In this example we have a Redis 7.0.12 cluster running with 3 masters and 3 replicas. These nodes are running on a r6g.large-100-r node size. 


6. Cost Considerations

Unlike other aspects of Redis scaling (like understanding metrics and load planning), cost considerations are easy to understand. Cost when scaling can vary, so it’s worth to look into your specific scenario. 

In the following example we have a 3 node Redis cluster with no replicas: 

Initial Cost: 

  • Each node costs $216.33 USD per month 
  • Total cost = 3 nodes x $216.33 USD = $648.99 USD per month 

Scaling Horizontally 

  • Adding 2 nodes at the same size. 
  • New total cost = 5 nodes x $216.33 USD = $1081.65 USD

Scaling Vertically 

  • Adding resources to the existing 3 nodes. 
  • Each larger node now costs $433.06 USD per month 
  • New total cost = 3 nodes x $433.06 USD = $1299.18 

However, we also need to consider the total resources we have added.  

Looking at the same scenarios as above: 

  • 3 nodes each with 
    • 100 GiB Storage 
    • 16 GiB RAM 
    • 2 cores 
    • Total: 300 GiB Storage, 48 GiB RAM, 6 Cores 
  • Horizontally, 5 nodes 
    • 100 GiB Storage 
    • 16 GiB RAM 
    • 2 Cores 
    • Total: 500 GiB Storage, 80 GiB RAM, 10 Cores 
  • Vertically, 3 larger nodes 
    • 200 GiB Storage 
    • 32 GiB RAM 
    • 4 Cores 
    • Total: 600 GiB Storage, 96 GiB RAM, 12 Cores 

We can see that in this scenario scaling vertically costs us more, but we do end up with more resources. Making sure to not just evaluate cost, but which total infrastructure included in that cost is important. 

7. Best Practices for Scaling Redis 

Whether to scale horizontally or vertically will ultimately come down to your specific scenario. We recommend understanding the following to manage your scaling needs proactively:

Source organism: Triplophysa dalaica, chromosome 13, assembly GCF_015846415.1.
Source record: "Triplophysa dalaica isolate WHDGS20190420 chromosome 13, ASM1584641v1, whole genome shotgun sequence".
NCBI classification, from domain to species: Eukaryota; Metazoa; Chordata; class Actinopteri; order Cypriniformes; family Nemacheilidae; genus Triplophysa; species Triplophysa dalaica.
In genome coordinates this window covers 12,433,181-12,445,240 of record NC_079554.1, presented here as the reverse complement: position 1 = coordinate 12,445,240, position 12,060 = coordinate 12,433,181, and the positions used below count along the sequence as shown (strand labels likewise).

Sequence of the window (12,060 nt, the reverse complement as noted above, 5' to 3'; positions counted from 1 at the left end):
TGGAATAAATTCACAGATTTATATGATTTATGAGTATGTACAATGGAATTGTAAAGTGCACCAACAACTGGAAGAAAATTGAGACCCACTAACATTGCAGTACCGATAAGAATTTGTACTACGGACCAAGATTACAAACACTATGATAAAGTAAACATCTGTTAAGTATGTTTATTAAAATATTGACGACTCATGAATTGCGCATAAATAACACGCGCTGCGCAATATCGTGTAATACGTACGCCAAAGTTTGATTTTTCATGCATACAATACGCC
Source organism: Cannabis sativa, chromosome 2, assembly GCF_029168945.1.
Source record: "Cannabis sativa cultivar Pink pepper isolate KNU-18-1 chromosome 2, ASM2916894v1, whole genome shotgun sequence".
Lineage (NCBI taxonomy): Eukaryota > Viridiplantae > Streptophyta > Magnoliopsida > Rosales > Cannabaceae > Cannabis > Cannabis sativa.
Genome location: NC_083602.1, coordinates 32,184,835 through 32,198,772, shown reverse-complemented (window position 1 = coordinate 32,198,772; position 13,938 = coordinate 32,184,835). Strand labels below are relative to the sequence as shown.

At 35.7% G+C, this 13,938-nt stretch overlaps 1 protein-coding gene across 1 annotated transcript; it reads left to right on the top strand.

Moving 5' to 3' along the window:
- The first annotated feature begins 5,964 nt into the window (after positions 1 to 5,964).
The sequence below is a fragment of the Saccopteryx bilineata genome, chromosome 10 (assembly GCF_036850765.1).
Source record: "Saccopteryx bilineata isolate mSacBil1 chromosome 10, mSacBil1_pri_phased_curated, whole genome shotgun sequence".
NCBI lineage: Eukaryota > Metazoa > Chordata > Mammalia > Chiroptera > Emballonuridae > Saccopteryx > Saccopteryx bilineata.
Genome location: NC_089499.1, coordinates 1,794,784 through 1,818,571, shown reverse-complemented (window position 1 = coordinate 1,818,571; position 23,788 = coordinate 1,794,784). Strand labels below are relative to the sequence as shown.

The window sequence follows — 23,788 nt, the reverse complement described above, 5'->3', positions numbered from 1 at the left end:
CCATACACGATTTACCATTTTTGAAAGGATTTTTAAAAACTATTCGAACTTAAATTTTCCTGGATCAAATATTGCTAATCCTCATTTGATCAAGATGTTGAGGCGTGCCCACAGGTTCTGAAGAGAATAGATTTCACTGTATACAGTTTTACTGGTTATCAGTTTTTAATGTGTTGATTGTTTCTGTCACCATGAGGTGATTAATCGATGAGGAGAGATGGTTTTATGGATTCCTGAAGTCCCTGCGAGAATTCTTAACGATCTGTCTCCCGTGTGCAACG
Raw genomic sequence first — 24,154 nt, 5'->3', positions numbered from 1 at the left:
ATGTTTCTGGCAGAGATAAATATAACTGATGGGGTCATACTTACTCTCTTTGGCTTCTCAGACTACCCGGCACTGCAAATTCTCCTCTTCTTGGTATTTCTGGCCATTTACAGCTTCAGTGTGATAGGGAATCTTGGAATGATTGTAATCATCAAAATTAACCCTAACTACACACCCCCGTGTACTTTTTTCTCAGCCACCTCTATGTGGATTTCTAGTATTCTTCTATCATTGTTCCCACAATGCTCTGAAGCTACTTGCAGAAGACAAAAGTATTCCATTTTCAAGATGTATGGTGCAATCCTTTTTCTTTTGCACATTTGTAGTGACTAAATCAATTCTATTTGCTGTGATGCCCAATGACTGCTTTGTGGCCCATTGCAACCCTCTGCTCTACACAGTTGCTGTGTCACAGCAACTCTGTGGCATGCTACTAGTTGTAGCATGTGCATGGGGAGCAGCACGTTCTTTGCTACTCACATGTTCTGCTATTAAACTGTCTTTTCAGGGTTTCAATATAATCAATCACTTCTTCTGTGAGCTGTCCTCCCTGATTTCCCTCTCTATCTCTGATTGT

• Redis Metrics: Understand how close to the limits your cluster is. 
  • Use Case:  Is your cluster under load at certain times? Do you have expected growth? Can you change your data model to cope better? 
  • Cost: Costs for scaling either way will vary.  
  • Planning: Understanding your expected load against the cluster, not only yesterday but in the future, will allow you to scale before you hit resourcing limits. Being proactive rather than reactive always makes life easier for everyone. 
  • Complexity: Managing big, distributed data can get complex. This is where Instaclustr’s Managed Platform can manage the complexity of running Redis while you focus on your applications.  

Scaling is a critical part of running and optimizing your Redis deployment. Instaclustr can monitor your Redis cluster to help you understand if and when scaling is required. For help doing this check out our open source tool for collecting Redis metrics.  

Once it comes time to scale, our easy-to-use platform makes it a breeze to scale vertically or horizontally.  

Ready to get started? Contact us to spin up a cluster for free in minutes, or have Instaclustr help you manage your Redis cluster.

If you have questions about Instaclustr’s managed Redis clusters get in touch today to discuss options.